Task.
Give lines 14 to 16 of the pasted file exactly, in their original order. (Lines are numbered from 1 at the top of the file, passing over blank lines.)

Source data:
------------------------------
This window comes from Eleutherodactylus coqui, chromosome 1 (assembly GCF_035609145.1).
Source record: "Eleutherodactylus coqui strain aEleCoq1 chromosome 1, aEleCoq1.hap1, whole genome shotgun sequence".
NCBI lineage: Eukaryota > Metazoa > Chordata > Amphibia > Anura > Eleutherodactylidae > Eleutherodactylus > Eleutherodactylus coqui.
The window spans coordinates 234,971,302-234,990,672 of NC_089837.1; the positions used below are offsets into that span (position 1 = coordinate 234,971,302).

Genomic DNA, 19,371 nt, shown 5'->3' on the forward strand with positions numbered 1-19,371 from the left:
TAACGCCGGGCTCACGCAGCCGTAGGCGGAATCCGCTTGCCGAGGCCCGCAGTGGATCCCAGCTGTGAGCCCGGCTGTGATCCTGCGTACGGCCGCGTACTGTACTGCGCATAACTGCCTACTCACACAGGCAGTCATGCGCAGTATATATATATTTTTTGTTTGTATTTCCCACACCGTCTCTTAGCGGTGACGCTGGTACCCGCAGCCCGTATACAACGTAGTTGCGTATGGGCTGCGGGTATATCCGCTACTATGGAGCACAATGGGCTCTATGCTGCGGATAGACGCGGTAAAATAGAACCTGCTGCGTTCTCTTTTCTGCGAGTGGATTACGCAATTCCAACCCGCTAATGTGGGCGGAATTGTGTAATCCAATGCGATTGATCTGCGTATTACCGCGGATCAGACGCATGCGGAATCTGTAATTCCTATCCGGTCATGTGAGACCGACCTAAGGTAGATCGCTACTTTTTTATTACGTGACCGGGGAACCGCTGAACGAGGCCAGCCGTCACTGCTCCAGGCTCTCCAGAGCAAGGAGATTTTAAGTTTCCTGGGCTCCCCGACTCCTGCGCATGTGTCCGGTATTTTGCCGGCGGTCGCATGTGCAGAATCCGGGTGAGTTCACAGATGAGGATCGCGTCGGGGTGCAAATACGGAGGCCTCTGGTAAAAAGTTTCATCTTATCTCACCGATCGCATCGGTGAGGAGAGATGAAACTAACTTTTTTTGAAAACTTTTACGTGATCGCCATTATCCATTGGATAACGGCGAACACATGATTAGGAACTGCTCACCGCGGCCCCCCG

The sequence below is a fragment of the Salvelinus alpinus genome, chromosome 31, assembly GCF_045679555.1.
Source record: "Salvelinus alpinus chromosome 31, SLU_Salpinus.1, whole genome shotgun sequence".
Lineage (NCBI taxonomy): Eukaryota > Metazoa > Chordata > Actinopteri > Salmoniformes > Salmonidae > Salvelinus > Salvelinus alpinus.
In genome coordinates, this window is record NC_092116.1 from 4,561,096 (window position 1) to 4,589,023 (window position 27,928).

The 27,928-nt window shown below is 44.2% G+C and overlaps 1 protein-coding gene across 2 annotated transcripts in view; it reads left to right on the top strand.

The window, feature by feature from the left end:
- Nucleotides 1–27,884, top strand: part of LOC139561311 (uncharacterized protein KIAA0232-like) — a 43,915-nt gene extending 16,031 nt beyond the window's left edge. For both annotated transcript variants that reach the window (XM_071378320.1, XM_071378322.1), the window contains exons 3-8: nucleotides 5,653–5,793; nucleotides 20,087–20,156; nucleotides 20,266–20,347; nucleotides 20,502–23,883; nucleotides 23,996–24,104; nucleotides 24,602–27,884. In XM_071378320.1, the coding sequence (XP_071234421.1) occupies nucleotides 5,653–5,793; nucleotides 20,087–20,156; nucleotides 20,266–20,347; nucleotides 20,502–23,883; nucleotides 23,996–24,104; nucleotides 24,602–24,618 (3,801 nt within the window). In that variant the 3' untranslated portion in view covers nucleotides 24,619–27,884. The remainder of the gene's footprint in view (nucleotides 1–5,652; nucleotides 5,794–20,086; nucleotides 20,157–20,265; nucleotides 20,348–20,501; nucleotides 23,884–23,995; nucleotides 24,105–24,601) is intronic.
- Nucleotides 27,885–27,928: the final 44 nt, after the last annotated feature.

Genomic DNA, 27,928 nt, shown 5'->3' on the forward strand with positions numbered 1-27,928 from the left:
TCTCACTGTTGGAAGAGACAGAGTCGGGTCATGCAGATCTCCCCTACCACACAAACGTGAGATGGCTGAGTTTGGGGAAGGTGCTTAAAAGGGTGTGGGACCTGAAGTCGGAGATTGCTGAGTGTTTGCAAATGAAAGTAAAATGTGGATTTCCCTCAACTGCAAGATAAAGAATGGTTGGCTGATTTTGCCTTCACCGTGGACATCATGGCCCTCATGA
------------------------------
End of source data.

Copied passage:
- Nucleotides 27,885–27,928: the final 44 nt, after the last annotated feature.

Genomic DNA, 27,928 nt, shown 5'->3' on the forward strand with positions numbered 1-27,928 from the left:
TCTCACTGTTGGAAGAGACAGAGTCGGGTCATGCAGATCTCCCCTACCACACAAACGTGAGATGGCTGAGTTTGGGGAAGGTGCTTAAAAGGGTGTGGGACCTGAAGTCGGAGATTGCTGAGTGTTTGCAAATGAAAGTAAAATGTGGATTTCCCTCAACTGCAAGATAAAGAATGGTTGGCTGATTTTGCCTTCACCGTGGACATCATGGCCCTCATGA